BRCA2 missense mutations and breast cancer

Project: Research project

Project Details


DESCRIPTION (provided by applicant): The risk of cancer associated with most missense mutations in the BRCA1 and BRCA2 genes cannot be determined. Thus, when a missense mutation is identified in the BRCA1 or BRCA2 breast and ovarian cancer predisposition genes during clinical testing, the patient with the mutation and the patient's family members cannot benefit from improved risk assessment. The difficulty in interpreting whether the 1,600 known missense mutations in BRCA1 and BRCA2 predispose to cancer stems from the undefined influence of these mutations on BRCA1 and BRCA2 function. The hypotheses to be addressed in this proposal is that missense mutations in the BRCA1 and BRCA2 genes can be defined as either cancer predisposing or of no clinical significance using a combination of genetic, epidemiological and molecular biological approaches. Missense mutations in the BRCA1 BRCT domains and the BRCA2 DNA binding domain will be characterized using (A) a likelihood model of cancer causality for missense mutations based on co- segregation of the mutations with cancer, co-occurrence of the mutations with other deleterious mutations, and on the family history profile of cancer in families carrying these mutations;(B) functional assays;(C) evolutionary sequence conservation analysis;and (D) a two-component mixture model that utilizes the data generated in A) - C). Each method will be used to evaluate missense mutations from these domains and to independently predict which mutations are deleterious or neutral. These data will also be combined in the two-component mixture model to generate a combined estimate of the cancer relevance of each missense mutation and to identify the assays/approaches that are most valuable for classifying missense mutations. Importantly, once the sensitivity and specificity of the functional assays and sequence conservation method have been determined for some of the more common mutations in conjunction with the genetic/family data it will then be possible to use these assays to define the cancer relevance of other rare missense mutations in these domains of BRCA1 and BRCA2, even in the absence of genetic data. At the conclusion of the study the cancer relevance of many missense mutations will have been determined and provided to the carriers who will then be able to benefit from improved cancer risk assessment, cancer prevention and perhaps even therapeutic strategies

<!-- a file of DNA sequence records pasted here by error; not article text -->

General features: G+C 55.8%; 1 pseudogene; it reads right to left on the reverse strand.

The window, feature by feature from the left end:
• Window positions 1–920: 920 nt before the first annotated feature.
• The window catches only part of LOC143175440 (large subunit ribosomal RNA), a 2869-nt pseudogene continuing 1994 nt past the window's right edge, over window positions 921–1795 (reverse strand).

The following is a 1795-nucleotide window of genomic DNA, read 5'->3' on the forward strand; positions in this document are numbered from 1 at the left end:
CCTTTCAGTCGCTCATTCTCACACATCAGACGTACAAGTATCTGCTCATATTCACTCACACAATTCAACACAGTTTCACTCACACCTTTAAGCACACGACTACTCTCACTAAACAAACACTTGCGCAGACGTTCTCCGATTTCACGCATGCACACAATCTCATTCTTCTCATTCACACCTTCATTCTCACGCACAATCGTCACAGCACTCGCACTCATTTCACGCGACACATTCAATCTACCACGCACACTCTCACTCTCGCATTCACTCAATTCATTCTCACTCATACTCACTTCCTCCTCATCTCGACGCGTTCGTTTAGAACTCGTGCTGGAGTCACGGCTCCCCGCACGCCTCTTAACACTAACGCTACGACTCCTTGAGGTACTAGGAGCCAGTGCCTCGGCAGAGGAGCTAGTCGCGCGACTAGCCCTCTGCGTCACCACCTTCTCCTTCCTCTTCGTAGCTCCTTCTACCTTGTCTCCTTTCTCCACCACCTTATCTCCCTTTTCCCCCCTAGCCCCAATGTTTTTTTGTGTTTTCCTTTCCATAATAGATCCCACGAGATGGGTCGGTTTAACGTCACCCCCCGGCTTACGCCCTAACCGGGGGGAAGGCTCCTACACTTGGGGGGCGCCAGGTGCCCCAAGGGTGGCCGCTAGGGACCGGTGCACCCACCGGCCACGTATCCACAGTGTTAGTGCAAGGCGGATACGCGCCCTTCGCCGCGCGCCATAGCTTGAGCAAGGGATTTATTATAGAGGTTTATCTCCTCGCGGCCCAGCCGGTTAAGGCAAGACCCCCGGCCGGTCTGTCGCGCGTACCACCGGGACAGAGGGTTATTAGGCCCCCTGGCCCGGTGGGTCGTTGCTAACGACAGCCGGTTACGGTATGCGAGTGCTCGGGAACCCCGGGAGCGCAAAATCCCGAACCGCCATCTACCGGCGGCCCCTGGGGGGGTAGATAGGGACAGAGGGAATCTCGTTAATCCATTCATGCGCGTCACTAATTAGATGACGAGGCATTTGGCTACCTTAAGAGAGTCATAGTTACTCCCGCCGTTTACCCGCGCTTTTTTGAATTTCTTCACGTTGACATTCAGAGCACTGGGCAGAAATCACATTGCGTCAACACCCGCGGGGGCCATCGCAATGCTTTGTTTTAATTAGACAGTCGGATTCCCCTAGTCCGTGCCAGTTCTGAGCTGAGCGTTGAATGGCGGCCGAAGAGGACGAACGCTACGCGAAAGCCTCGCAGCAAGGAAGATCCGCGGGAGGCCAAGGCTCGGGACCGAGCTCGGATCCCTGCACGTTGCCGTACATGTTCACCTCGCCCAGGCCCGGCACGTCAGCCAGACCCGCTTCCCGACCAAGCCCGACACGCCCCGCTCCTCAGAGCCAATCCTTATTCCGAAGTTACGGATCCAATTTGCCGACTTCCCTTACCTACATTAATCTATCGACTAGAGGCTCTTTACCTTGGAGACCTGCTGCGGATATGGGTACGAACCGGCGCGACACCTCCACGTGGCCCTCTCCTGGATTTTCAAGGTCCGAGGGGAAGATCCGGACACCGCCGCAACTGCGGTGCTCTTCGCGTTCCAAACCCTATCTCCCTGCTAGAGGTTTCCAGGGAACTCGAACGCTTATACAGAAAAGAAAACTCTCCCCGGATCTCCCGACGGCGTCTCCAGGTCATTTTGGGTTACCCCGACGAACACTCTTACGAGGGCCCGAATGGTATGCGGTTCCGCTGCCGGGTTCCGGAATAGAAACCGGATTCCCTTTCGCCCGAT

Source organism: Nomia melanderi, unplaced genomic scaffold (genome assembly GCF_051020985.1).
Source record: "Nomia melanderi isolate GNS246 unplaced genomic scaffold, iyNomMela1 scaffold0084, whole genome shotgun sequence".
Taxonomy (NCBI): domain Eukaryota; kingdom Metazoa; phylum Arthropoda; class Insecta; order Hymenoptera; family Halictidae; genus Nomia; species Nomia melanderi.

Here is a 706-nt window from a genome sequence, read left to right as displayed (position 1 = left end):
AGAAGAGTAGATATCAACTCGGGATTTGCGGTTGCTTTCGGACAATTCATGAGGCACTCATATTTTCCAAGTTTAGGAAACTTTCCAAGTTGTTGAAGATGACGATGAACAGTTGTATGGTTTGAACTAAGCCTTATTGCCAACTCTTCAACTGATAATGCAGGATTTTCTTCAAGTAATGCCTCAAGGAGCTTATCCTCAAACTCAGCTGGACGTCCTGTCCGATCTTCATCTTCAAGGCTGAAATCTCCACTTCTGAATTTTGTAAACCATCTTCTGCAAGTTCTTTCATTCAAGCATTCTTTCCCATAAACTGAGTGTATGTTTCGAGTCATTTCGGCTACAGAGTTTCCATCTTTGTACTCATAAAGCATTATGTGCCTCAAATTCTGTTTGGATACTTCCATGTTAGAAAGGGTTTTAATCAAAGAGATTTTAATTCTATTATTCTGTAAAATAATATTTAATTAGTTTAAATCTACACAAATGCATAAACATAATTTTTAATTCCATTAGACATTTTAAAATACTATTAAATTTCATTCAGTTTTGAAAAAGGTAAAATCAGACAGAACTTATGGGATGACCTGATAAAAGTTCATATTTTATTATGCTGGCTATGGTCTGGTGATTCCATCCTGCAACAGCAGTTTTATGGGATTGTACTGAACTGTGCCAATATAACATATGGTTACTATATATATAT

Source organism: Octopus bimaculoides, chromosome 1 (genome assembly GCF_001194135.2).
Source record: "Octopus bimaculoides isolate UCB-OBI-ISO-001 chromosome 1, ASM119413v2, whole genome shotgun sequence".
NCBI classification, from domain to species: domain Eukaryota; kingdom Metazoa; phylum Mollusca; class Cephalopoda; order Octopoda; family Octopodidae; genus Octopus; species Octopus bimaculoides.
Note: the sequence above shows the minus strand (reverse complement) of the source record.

Effective start/end date3/15/078/31/13


  • National Cancer Institute: $573,091.00
  • National Cancer Institute: $526,502.00


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